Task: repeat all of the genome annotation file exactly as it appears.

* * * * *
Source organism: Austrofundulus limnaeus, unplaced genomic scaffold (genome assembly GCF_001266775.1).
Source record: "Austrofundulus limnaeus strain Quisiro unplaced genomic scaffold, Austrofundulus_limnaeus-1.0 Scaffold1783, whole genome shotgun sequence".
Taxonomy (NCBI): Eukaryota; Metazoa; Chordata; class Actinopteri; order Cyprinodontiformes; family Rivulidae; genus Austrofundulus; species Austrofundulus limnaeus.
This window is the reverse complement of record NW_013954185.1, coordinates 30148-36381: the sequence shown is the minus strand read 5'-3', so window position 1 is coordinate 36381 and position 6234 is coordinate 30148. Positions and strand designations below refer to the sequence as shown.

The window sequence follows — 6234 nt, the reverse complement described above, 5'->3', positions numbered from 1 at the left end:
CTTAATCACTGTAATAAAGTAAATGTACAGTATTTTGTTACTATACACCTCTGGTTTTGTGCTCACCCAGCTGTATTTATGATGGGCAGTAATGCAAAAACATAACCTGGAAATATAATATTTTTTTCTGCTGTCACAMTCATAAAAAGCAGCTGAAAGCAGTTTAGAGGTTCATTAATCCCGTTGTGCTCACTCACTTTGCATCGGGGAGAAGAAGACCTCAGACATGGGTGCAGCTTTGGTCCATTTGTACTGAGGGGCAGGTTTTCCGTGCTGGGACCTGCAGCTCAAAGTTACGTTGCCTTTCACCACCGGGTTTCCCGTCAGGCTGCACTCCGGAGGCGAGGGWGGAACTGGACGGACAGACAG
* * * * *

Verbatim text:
Source organism: Austrofundulus limnaeus, unplaced genomic scaffold (genome assembly GCF_001266775.1).
Source record: "Austrofundulus limnaeus strain Quisiro unplaced genomic scaffold, Austrofundulus_limnaeus-1.0 Scaffold1783, whole genome shotgun sequence".
Taxonomy (NCBI): Eukaryota; Metazoa; Chordata; class Actinopteri; order Cyprinodontiformes; family Rivulidae; genus Austrofundulus; species Austrofundulus limnaeus.
This window is the reverse complement of record NW_013954185.1, coordinates 30148-36381: the sequence shown is the minus strand read 5'-3', so window position 1 is coordinate 36381 and position 6234 is coordinate 30148. Positions and strand designations below refer to the sequence as shown.

The window sequence follows — 6234 nt, the reverse complement described above, 5'->3', positions numbered from 1 at the left end:
CTTAATCACTGTAATAAAGTAAATGTACAGTATTTTGTTACTATACACCTCTGGTTTTGTGCTCACCCAGCTGTATTTATGATGGGCAGTAATGCAAAAACATAACCTGGAAATATAATATTTTTTTCTGCTGTCACAMTCATAAAAAGCAGCTGAAAGCAGTTTAGAGGTTCATTAATCCCGTTGTGCTCACTCACTTTGCATCGGGGAGAAGAAGACCTCAGACATGGGTGCAGCTTTGGTCCATTTGTACTGAGGGGCAGGTTTTCCGTGCTGGGACCTGCAGCTCAAAGTTACGTTGCCTTTCACCACCGGGTTTCCCGTCAGGCTGCACTCCGGAGGCGAGGGWGGAACTGGACGGACAGACAG